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Week 41: Literacy Onboard

[ View the related 'Weekly Post': Week 41 - Fire! ]

As we have followed the journeys of our nine ships over the past 8 months we have read many journal extracts, letters and diary entries. These primary sources have helped us to understand what life onboard may have been like from the perspectives of the authors. We can also use these texts to examine the literacy skills of the captains, crew members and passengers who used writing to record their experiences. We can also compare the way words and language has been used in these 1836 examples and compare this to the types of writing we do now. This week we will look closely at some primary sources and think about the role of literacy in the lives of those onboard the ships in our story.

"Education', Victorian genre print, 1850

Inquiry Questions:

1. In what ways did passengers and crew need to use literacy skills onboard the ships and during the early days of establishing the colony of South Australia?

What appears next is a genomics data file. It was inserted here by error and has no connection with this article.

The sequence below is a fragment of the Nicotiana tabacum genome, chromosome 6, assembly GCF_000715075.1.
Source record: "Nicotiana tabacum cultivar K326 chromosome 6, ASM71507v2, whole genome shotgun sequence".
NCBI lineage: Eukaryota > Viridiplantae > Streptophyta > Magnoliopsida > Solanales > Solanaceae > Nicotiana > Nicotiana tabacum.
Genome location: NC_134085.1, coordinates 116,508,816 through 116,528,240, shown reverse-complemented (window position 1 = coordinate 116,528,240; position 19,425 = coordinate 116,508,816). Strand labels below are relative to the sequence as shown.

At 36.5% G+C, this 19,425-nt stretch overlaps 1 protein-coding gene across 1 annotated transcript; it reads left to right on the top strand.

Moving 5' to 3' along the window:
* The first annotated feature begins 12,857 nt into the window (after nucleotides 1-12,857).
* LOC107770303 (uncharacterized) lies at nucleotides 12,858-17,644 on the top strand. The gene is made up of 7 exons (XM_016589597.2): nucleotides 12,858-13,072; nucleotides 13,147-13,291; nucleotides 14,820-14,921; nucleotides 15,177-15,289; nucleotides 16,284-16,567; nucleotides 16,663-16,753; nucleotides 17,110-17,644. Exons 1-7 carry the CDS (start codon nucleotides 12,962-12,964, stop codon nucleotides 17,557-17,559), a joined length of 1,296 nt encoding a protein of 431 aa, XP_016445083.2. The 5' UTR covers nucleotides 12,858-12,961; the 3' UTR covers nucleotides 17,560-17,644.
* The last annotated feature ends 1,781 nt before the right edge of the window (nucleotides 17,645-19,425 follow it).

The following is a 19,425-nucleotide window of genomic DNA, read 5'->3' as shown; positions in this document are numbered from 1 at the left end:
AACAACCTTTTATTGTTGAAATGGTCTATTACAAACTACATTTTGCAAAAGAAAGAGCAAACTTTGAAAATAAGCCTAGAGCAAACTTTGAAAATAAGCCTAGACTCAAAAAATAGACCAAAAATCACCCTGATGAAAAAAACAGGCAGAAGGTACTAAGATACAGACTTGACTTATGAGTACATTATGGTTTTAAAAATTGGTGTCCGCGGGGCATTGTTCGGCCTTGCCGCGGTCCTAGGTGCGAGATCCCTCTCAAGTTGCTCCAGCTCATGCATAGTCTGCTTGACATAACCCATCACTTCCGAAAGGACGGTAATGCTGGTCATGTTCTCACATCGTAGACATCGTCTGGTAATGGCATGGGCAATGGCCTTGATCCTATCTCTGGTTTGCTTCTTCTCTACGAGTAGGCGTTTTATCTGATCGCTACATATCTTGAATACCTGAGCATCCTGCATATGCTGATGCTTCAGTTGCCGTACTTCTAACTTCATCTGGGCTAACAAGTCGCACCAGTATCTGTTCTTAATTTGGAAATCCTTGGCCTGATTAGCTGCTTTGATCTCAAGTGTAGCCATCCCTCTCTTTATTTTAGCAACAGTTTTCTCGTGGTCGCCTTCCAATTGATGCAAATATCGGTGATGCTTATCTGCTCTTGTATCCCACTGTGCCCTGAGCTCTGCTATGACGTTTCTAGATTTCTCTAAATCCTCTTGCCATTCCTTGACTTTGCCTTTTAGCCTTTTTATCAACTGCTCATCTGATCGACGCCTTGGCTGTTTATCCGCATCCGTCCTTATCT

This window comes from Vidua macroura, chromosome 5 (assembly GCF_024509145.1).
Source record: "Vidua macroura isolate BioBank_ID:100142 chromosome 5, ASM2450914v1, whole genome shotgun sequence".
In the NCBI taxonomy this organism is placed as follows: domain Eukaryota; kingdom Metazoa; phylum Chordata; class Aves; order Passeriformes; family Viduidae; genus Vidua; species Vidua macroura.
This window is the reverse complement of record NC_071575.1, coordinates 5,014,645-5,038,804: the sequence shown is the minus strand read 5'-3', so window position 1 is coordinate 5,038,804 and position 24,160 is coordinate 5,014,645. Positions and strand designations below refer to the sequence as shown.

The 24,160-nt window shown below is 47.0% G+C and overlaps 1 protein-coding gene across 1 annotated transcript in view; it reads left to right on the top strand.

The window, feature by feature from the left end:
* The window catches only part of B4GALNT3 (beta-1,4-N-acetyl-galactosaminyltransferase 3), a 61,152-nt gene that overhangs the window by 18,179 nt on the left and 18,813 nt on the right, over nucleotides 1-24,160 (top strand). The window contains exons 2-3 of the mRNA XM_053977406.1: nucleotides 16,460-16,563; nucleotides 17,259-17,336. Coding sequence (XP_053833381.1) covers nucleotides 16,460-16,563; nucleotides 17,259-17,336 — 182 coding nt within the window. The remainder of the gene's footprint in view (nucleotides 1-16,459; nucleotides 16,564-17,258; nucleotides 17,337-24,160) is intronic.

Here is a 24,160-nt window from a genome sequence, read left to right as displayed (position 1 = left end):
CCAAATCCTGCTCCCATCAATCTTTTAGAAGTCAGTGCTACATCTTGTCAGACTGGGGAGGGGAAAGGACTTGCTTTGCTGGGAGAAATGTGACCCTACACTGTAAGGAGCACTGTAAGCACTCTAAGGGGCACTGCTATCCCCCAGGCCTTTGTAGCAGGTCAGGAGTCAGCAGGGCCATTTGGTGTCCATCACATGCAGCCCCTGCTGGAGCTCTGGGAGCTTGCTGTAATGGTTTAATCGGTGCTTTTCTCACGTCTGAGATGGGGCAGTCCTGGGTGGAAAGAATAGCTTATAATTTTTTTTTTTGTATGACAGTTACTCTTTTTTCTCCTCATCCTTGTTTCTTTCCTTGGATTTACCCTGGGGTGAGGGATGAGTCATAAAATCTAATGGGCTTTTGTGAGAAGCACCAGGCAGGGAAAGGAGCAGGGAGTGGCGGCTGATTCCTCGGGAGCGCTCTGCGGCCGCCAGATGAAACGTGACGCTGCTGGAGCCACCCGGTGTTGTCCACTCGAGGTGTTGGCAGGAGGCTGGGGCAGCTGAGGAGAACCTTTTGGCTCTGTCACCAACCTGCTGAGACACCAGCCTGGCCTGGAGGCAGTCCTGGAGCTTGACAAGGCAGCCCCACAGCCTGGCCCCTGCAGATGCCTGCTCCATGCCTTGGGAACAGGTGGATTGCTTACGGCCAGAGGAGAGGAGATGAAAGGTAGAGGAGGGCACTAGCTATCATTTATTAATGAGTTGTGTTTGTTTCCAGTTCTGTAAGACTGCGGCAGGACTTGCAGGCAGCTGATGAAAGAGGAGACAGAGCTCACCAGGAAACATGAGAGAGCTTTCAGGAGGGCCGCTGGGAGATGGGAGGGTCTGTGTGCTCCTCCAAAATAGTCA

2. How did literacy skills vary between passengers? How can we use  the primary sources to learn about the literacy skills of the authors?

3. Whose perspective do we learn about in this week's entries? What other perspectives are there and how might we find out about them?

4. How did Aboriginal people and  English settlers interact and communicate without speaking the same language?

5. How effective are these journal entries in helping us to imagine the experiences of the authors? Which features of the writing are effective in helping us understand what the experiences were like?

Research Topics:

1. How did people learn to read and write in England in 1836? How did this vary between social classes and genders?

2. What types of books did people read in 1836? Which books and authors were the most popular and who read them?

3. How did people use the English language in 1836? How does this compare to the way we read, write and speak today?

Historical Skills:


Historical terms and concepts